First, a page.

Orthrozanclus reburrus ("Dawn scythe with bristling hair") is a sea creature known from the Middle Cambrian (~) Burgess shale, about one centimeter long, with long spikes protruding from its armored body
The describers of this fossil animal, Simon Conway Morris and Jean-Bernard Caron, say Orthrozanclus may have formed a link between the halkieriid and the wiwaxiid families, uniting them tentatively in a group called "Halwaxiida", characterized by a similar type of body armor; these organisms might have been stem group molluscs, or fall as a stem group to the larger lophotrochozoan clade (containing molluscs, annelids and brachiopods). However, the status of the Halwaxiid grouping is not universally accepted.
The animal clearly lived on the sea-floor, and is thought to have had a muscular foot rather like that of a snail.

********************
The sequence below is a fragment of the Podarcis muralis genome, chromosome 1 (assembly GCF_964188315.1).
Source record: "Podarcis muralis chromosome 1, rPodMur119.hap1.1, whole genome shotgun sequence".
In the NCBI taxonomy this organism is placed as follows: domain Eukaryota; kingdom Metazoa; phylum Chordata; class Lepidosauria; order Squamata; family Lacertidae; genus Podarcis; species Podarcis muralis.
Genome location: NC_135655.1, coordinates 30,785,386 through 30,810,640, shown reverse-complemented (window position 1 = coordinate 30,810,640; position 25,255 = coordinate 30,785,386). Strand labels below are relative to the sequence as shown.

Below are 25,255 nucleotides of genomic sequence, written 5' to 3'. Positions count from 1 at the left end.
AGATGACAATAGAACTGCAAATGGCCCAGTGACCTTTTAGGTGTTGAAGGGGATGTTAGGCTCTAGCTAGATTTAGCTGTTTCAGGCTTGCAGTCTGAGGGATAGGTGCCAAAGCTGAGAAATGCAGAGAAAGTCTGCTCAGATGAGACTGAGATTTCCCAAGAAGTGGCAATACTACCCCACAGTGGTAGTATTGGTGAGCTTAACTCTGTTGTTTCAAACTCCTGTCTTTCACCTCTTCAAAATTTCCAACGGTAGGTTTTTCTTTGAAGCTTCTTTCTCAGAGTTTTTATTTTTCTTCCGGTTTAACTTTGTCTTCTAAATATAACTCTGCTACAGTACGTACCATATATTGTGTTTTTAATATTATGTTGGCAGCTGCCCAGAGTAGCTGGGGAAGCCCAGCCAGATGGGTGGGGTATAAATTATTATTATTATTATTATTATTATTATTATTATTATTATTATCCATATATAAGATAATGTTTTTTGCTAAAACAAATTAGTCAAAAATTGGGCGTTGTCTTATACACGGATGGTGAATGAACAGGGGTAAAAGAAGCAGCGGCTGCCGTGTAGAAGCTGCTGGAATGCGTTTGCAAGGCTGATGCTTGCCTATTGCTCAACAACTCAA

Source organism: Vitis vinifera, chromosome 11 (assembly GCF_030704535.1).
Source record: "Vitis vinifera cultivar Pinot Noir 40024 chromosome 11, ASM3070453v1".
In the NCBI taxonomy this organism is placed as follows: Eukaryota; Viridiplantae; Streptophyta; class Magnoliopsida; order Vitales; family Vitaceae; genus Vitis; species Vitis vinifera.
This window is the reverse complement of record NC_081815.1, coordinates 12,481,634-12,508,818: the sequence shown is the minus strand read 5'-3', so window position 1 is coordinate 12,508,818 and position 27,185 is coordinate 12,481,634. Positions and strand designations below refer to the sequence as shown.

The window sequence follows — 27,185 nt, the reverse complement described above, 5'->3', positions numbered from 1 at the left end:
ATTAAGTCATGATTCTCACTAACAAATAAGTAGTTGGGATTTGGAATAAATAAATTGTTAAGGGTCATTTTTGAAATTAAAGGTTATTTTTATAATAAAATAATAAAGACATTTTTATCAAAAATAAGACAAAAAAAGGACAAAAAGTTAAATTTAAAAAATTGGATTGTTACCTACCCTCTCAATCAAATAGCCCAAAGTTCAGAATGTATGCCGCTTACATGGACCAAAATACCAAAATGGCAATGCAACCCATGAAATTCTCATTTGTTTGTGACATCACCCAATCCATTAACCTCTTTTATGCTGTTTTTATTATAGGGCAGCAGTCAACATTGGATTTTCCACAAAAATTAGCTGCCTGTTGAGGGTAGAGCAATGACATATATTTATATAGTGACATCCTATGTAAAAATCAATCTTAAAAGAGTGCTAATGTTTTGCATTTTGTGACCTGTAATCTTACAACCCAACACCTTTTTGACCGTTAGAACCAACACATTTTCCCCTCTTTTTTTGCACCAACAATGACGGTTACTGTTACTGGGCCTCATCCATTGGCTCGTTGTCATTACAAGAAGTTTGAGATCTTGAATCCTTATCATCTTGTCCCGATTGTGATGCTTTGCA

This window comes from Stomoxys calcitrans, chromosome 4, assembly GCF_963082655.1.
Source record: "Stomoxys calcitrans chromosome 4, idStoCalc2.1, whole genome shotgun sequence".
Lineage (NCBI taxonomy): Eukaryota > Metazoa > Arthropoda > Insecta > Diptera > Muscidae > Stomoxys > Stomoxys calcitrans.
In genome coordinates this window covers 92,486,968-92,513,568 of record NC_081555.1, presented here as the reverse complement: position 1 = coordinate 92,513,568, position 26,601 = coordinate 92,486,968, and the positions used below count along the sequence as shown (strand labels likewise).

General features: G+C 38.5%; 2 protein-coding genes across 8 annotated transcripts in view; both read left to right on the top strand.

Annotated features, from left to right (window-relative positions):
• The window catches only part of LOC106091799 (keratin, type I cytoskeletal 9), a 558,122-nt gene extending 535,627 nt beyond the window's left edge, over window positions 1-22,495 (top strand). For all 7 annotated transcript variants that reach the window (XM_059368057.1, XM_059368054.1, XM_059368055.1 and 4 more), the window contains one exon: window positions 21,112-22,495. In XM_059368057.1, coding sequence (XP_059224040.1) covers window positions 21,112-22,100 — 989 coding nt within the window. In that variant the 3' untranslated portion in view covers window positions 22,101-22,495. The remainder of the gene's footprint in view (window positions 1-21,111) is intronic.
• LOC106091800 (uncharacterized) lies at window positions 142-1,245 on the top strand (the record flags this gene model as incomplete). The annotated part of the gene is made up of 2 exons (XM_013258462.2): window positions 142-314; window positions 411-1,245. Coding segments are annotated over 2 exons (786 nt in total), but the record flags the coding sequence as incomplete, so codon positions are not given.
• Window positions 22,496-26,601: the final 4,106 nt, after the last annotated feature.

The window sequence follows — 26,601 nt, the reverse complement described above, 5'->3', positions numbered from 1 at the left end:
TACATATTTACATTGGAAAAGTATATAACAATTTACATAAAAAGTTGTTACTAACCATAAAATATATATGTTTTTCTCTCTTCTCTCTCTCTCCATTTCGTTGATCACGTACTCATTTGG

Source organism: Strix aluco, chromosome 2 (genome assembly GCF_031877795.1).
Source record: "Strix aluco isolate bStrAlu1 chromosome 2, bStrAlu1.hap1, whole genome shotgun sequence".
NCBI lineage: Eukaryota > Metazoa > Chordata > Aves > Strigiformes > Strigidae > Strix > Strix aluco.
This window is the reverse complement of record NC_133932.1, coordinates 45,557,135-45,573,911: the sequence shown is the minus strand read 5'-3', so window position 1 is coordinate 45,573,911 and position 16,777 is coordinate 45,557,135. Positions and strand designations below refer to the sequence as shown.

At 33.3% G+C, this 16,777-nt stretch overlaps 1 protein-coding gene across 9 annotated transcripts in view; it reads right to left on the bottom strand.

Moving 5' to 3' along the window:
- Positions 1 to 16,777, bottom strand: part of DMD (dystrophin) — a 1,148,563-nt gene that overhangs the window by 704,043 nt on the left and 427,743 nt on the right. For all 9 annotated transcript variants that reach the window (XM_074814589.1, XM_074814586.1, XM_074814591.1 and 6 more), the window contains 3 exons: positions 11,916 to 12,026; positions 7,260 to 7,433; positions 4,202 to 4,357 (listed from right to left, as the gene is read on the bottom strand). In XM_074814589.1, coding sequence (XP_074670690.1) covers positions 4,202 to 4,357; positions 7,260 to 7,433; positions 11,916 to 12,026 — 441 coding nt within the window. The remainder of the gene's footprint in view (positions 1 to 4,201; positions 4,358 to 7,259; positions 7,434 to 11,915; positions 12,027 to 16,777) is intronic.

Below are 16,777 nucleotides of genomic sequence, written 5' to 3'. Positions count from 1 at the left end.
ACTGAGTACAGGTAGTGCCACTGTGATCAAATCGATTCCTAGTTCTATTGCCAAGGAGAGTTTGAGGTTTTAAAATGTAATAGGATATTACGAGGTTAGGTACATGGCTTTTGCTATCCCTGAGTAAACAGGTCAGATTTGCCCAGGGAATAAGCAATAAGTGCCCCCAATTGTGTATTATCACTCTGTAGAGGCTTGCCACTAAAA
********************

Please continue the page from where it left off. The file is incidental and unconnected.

Orthrozanclus′ sclerites are very similar to those of its Burgess Shale contemporary Wiwaxia. Its shell is very similar to: one of the two Burgess Shale shell types labelled Oikozetetes; the forward shell of Halkieriids, most of which are dated to the Early Cambrian; and those of other Early Cambrian fossils such as Ocruranus and Eohalobia. These similarities suggest that Orthrozanclus was an intermediate form between Wiwaxia and the Halkieriids and that all three of these taxa formed a monophyletic clade, in other words a group that consists of a common ancestor and all of its descendants. However this draws Orthrozanclus into a complex debate that has gone on since 1990 about whether Wiwaxia is more closely related to molluscs or to polychaete worms, and therefore about the entire "family tree" of the Lophotrochozoa, a "super-phylum" that is thought to contain modern molluscs, annelids and brachiopods as well as some extinct groups. The main opponent of this view, Nicholas Butterfield, proposes that Wiwaxia is more closely related to annelids while Halkieriids are very close to molluscs.
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